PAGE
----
Art & Design

Let’s Go Antiquing at Malvern Antique Market

By Pip Jarvis
5th Jul 2014

Pssst… Thinking about making some serious money in your spare hours? Now's the moment to explore antiques, the word being they're undervalued and ripe for investment. And a rummage in one of these ye olde shops around the inner city can bring joy to the most hardened consumer heart. Where else to pick up a tarnished old fork that turns out to be rare – and valuable? Or a sweet little brooch that to your surprise will go up – not down – in price every year you keep it. Vintage-savvy fashion folk, too, have long realised the value of those unique well-cut clothes of yesteryear, perfect for standing out from the rest of the churn and burn fashion pack.

I felt a real sense of anticipation strolling around Malvern Antique Market (Melbourne's oldest) in Armadale, a 250-square-metre shop where owners Ken Giblin and Di Edwards know what's selling, what's best for investment, and how to help ingénues start a prima collection. Their space supports 30 professional dealers who fill to the brim the cavernous emporium a few doors up from the corner of Kooyong & High Street. The range of jewellery is quirky, from most modest to high price tags. Add the expert who sells authentic movie posters from the first days of cinema through to the hits of 50s and 60s Hollywood, and you can still pick up an original art work from a bargain basement $150. 

Unlike some purists, Ken and Di  prefer to mix the old with the new, and in the last couple of years have introduced contemporary paintings and jewellery to sit beside the art nouveau lamp-bases and the Schiaparelli silk foulards, with more plans on the way.

Malvern Antique Centre, in the middle of the smart fashion strip and surrounded by high-end specialist design stores, is a gorgeous feast of jazz age enamel and silver filigree brooches, outré dress rings, quaint coins, boxes with wood inlays, delicate sculptures of porcelain, and lavish art deco hanging lights. Items run the gamut from the genuine "antiques" i.e. over 100 years old (like beautiful Whitby jet beads, old gold rings and bracelets) to simply vintage (50s – 60s) and then more modern retro (examples I spotted included a Spiderman ceramic plate and good old Arabia dinnerware, beloved of anxious 1970s hostesses).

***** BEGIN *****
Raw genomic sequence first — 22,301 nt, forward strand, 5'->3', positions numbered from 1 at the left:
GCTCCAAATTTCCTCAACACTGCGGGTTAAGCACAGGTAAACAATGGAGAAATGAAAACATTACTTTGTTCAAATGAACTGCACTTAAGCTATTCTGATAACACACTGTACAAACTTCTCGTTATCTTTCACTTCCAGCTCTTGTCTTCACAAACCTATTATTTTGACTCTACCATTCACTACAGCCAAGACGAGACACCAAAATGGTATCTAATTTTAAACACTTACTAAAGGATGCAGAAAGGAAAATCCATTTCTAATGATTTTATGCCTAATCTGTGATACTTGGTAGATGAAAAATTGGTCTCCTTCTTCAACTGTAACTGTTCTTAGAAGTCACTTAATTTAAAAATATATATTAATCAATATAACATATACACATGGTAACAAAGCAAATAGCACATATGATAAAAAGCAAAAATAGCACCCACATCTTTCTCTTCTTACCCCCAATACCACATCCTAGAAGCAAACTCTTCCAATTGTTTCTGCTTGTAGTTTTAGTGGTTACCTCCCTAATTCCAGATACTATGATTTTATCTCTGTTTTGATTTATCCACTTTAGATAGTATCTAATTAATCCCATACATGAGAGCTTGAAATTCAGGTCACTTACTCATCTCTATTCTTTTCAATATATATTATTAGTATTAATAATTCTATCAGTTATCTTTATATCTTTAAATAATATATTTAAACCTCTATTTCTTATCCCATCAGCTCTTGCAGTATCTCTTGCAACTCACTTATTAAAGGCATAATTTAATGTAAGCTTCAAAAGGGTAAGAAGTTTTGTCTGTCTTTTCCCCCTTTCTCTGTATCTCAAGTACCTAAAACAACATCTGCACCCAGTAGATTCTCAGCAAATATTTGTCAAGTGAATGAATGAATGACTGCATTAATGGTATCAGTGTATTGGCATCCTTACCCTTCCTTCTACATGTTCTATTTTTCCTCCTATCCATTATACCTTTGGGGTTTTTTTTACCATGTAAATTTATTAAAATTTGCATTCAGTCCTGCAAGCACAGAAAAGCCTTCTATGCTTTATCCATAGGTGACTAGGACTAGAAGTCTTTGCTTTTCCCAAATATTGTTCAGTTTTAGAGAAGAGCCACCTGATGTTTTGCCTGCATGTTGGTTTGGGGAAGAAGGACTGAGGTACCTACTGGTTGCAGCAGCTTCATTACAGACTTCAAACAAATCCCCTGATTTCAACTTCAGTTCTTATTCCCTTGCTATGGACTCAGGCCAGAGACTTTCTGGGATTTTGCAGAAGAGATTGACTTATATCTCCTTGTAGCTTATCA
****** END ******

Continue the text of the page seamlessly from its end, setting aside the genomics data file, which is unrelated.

It's one of several antique centres that also see more customers now wanting a piece of old Australiana –  a baby koala sitting on a tie pin, a hollowed-out emu egg, a turn-of-the-century evening bag in mother of pearl, or curiosities set with opals from the Cooberpeedy mines. I particularly liked the look of Galerie Trouve, showing new and old with modern jewellery and contemporary primitive paintings alongside some chinoiserie; and next to this is an amazing collection of Australian studio pottery.

So I ask, what's hot, if the plan is to go straight for an impressive investment? According to Di, the 2014 best list are any Georg Jensen silver collectibles, Scandinavian glass pieces from the 60s and 70s, and – so hot right now! – copper pans and jugs selling for $250 and going up and up.

Ken, who knows everything about the stock and happily doles out advice to new collectors, says: "I'd say specialise in something, research all you can online, visit all the shops and even try to go to a few auctions so you feel confident."    

Malvern Antique Market | 1008 High St Armadale
Website | 03 9509 6337
Open 7 days | 10-5 Mon-Sat, 11-5 Sun

Image Credits: Boden Images, Alex McIntyre (The Urban List).

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